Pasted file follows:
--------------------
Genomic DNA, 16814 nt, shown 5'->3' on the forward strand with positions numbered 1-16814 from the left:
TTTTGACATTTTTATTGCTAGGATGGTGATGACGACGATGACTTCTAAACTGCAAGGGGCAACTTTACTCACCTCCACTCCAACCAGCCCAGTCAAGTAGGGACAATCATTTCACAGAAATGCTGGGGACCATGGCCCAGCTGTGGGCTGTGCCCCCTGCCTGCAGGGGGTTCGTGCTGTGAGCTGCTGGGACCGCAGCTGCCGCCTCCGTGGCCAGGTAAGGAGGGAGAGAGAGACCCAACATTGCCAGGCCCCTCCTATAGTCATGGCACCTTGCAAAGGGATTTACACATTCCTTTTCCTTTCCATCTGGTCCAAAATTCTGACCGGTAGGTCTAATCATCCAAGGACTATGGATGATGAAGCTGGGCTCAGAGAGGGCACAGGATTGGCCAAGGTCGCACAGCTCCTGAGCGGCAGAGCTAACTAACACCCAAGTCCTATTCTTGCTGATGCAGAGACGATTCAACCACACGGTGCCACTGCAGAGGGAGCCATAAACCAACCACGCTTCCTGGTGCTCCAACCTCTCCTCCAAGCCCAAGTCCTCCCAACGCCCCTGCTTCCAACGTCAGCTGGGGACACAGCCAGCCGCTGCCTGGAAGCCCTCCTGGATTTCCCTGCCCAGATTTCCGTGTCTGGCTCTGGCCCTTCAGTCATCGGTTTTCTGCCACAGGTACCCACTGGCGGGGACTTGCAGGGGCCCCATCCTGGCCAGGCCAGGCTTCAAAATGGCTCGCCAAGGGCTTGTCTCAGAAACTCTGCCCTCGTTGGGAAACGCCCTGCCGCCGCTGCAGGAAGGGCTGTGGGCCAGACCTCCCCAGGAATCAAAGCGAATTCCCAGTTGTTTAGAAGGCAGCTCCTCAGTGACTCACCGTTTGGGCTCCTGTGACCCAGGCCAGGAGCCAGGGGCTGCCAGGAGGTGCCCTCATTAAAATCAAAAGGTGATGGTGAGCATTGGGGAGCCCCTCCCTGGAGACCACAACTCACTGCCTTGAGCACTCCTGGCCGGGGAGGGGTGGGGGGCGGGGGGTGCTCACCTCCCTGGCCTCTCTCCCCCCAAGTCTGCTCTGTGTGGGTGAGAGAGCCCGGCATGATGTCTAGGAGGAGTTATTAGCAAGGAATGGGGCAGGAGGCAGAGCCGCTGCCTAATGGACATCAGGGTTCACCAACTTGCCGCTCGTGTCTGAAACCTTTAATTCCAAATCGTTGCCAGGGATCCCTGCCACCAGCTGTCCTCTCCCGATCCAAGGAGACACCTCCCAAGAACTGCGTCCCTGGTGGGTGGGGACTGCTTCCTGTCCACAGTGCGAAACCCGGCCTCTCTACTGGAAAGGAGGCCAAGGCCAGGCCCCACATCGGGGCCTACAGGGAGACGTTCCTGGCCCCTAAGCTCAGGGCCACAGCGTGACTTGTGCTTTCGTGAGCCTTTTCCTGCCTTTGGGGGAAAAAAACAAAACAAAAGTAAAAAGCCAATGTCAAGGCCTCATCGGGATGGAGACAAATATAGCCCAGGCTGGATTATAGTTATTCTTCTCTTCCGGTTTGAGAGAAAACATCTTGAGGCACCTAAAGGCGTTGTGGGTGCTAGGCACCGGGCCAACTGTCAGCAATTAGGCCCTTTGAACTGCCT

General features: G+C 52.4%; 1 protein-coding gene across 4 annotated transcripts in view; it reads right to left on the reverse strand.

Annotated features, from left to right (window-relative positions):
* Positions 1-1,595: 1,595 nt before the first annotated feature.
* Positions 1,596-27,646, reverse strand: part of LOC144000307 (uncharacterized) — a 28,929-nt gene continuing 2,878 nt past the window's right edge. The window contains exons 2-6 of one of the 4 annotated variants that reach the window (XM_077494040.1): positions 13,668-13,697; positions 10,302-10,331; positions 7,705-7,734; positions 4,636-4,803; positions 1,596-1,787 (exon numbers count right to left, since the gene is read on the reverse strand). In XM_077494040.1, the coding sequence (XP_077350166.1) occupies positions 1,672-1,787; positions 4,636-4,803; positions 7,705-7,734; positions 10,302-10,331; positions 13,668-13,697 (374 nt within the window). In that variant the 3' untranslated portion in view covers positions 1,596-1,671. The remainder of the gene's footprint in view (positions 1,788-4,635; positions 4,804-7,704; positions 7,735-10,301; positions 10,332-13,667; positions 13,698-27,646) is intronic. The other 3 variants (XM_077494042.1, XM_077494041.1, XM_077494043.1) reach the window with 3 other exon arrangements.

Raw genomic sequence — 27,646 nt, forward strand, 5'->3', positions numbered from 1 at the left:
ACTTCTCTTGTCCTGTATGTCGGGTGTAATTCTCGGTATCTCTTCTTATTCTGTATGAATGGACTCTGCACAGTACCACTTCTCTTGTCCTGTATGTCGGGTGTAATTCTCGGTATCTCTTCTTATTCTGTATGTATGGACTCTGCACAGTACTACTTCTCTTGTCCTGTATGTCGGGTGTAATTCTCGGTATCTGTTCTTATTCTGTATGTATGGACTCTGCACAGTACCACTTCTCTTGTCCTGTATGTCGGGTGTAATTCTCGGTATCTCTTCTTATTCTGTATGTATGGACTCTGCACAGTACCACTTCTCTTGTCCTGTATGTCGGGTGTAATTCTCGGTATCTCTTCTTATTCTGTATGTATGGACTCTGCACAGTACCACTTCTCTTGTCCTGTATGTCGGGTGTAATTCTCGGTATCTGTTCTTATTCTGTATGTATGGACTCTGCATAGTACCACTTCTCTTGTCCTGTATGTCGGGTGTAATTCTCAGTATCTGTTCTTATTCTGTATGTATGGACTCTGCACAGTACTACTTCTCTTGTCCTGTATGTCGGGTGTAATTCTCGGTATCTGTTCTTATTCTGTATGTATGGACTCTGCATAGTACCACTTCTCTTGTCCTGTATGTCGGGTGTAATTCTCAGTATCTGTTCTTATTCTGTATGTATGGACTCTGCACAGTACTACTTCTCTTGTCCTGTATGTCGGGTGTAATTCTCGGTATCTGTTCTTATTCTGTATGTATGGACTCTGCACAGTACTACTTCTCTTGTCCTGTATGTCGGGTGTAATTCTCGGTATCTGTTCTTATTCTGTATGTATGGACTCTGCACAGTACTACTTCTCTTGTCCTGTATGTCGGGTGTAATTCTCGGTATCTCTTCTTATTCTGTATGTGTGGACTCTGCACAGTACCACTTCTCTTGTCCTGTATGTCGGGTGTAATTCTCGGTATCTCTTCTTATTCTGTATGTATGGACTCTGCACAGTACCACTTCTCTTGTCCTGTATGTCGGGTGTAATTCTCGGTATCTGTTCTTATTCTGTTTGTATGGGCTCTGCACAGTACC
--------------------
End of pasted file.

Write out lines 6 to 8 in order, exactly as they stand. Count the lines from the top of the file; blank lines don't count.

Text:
* Positions 1,596-27,646, reverse strand: part of LOC144000307 (uncharacterized) — a 28,929-nt gene continuing 2,878 nt past the window's right edge. The window contains exons 2-6 of one of the 4 annotated variants that reach the window (XM_077494040.1): positions 13,668-13,697; positions 10,302-10,331; positions 7,705-7,734; positions 4,636-4,803; positions 1,596-1,787 (exon numbers count right to left, since the gene is read on the reverse strand). In XM_077494040.1, the coding sequence (XP_077350166.1) occupies positions 1,672-1,787; positions 4,636-4,803; positions 7,705-7,734; positions 10,302-10,331; positions 13,668-13,697 (374 nt within the window). In that variant the 3' untranslated portion in view covers positions 1,596-1,671. The remainder of the gene's footprint in view (positions 1,788-4,635; positions 4,804-7,704; positions 7,735-10,301; positions 10,332-13,667; positions 13,698-27,646) is intronic. The other 3 variants (XM_077494042.1, XM_077494041.1, XM_077494043.1) reach the window with 3 other exon arrangements.

Raw genomic sequence — 27,646 nt, forward strand, 5'->3', positions numbered from 1 at the left:
ACTTCTCTTGTCCTGTATGTCGGGTGTAATTCTCGGTATCTCTTCTTATTCTGTATGAATGGACTCTGCACAGTACCACTTCTCTTGTCCTGTATGTCGGGTGTAATTCTCGGTATCTCTTCTTATTCTGTATGTATGGACTCTGCACAGTACTACTTCTCTTGTCCTGTATGTCGGGTGTAATTCTCGGTATCTGTTCTTATTCTGTATGTATGGACTCTGCACAGTACCACTTCTCTTGTCCTGTATGTCGGGTGTAATTCTCGGTATCTCTTCTTATTCTGTATGTATGGACTCTGCACAGTACCACTTCTCTTGTCCTGTATGTCGGGTGTAATTCTCGGTATCTCTTCTTATTCTGTATGTATGGACTCTGCACAGTACCACTTCTCTTGTCCTGTATGTCGGGTGTAATTCTCGGTATCTGTTCTTATTCTGTATGTATGGACTCTGCATAGTACCACTTCTCTTGTCCTGTATGTCGGGTGTAATTCTCAGTATCTGTTCTTATTCTGTATGTATGGACTCTGCACAGTACTACTTCTCTTGTCCTGTATGTCGGGTGTAATTCTCGGTATCTGTTCTTATTCTGTATGTATGGACTCTGCATAGTACCACTTCTCTTGTCCTGTATGTCGGGTGTAATTCTCAGTATCTGTTCTTATTCTGTATGTATGGACTCTGCACAGTACTACTTCTCTTGTCCTGTATGTCGGGTGTAATTCTCGGTATCTGTTCTTATTCTGTATGTATGGACTCTGCACAGTACTACTTCTCTTGTCCTGTATGTCGGGTGTAATTCTCGGTATCTGTTCTTATTCTGTATGTATGGACTCTGCACAGTACTACTTCTCTTGTCCTGTATGTCGGGTGTAATTCTCGGTATCTCTTCTTATTCTGTATGTGTGGACTCTGCACAGTACCACTTCTCTTGTCCTGTATGTCGGGTGTAATTCTCGGTATCTCTTCTTATTCTGTATGTATGGACTCTGCACAGTACCACTTCTCTTGTCCTGTATGTCGGGTGTAATTCTCGGTATCTGTTCTTATTCTGTTTGTATGGGCTCTGCACAGTACC